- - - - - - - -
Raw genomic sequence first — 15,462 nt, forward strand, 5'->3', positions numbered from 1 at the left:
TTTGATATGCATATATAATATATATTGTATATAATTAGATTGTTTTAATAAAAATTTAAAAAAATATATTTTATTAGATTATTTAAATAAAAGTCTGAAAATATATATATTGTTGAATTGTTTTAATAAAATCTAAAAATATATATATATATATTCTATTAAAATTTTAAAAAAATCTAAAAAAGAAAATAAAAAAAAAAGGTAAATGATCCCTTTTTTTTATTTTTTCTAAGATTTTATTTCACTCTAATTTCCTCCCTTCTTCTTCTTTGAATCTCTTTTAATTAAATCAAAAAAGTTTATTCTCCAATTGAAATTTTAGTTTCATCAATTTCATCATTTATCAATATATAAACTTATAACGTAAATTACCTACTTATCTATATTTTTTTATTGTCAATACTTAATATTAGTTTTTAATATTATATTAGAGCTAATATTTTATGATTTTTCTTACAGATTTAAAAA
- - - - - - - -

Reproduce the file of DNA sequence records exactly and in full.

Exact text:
Raw genomic sequence first — 15,462 nt, forward strand, 5'->3', positions numbered from 1 at the left:
TTTGATATGCATATATAATATATATTGTATATAATTAGATTGTTTTAATAAAAATTTAAAAAAATATATTTTATTAGATTATTTAAATAAAAGTCTGAAAATATATATATTGTTGAATTGTTTTAATAAAATCTAAAAATATATATATATATATTCTATTAAAATTTTAAAAAAATCTAAAAAAGAAAATAAAAAAAAAAGGTAAATGATCCCTTTTTTTTATTTTTTCTAAGATTTTATTTCACTCTAATTTCCTCCCTTCTTCTTCTTTGAATCTCTTTTAATTAAATCAAAAAAGTTTATTCTCCAATTGAAATTTTAGTTTCATCAATTTCATCATTTATCAATATATAAACTTATAACGTAAATTACCTACTTATCTATATTTTTTTATTGTCAATACTTAATATTAGTTTTTAATATTATATTAGAGCTAATATTTTATGATTTTTCTTACAGATTTAAAAA